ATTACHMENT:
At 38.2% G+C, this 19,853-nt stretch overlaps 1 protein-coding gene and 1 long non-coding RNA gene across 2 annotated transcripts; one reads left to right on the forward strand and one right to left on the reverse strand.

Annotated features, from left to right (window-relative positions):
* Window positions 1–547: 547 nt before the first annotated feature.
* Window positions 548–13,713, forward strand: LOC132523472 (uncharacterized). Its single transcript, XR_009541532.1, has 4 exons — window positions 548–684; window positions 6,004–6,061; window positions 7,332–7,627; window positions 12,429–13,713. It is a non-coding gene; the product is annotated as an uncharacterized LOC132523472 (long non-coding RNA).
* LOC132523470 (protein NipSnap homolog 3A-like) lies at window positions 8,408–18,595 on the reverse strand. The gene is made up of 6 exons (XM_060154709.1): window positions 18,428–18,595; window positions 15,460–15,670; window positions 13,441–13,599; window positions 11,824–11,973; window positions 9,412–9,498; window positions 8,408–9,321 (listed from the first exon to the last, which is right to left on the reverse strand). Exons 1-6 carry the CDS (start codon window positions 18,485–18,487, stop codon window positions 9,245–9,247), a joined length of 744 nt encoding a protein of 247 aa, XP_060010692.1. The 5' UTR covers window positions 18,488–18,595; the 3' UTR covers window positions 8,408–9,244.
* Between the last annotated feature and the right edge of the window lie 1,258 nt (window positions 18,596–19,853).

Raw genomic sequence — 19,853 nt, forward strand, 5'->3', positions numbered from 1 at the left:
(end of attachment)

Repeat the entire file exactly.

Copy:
At 38.2% G+C, this 19,853-nt stretch overlaps 1 protein-coding gene and 1 long non-coding RNA gene across 2 annotated transcripts; one reads left to right on the forward strand and one right to left on the reverse strand.

Annotated features, from left to right (window-relative positions):
* Window positions 1–547: 547 nt before the first annotated feature.
* Window positions 548–13,713, forward strand: LOC132523472 (uncharacterized). Its single transcript, XR_009541532.1, has 4 exons — window positions 548–684; window positions 6,004–6,061; window positions 7,332–7,627; window positions 12,429–13,713. It is a non-coding gene; the product is annotated as an uncharacterized LOC132523472 (long non-coding RNA).
* LOC132523470 (protein NipSnap homolog 3A-like) lies at window positions 8,408–18,595 on the reverse strand. The gene is made up of 6 exons (XM_060154709.1): window positions 18,428–18,595; window positions 15,460–15,670; window positions 13,441–13,599; window positions 11,824–11,973; window positions 9,412–9,498; window positions 8,408–9,321 (listed from the first exon to the last, which is right to left on the reverse strand). Exons 1-6 carry the CDS (start codon window positions 18,485–18,487, stop codon window positions 9,245–9,247), a joined length of 744 nt encoding a protein of 247 aa, XP_060010692.1. The 5' UTR covers window positions 18,488–18,595; the 3' UTR covers window positions 8,408–9,244.
* Between the last annotated feature and the right edge of the window lie 1,258 nt (window positions 18,596–19,853).

Raw genomic sequence — 19,853 nt, forward strand, 5'->3', positions numbered from 1 at the left: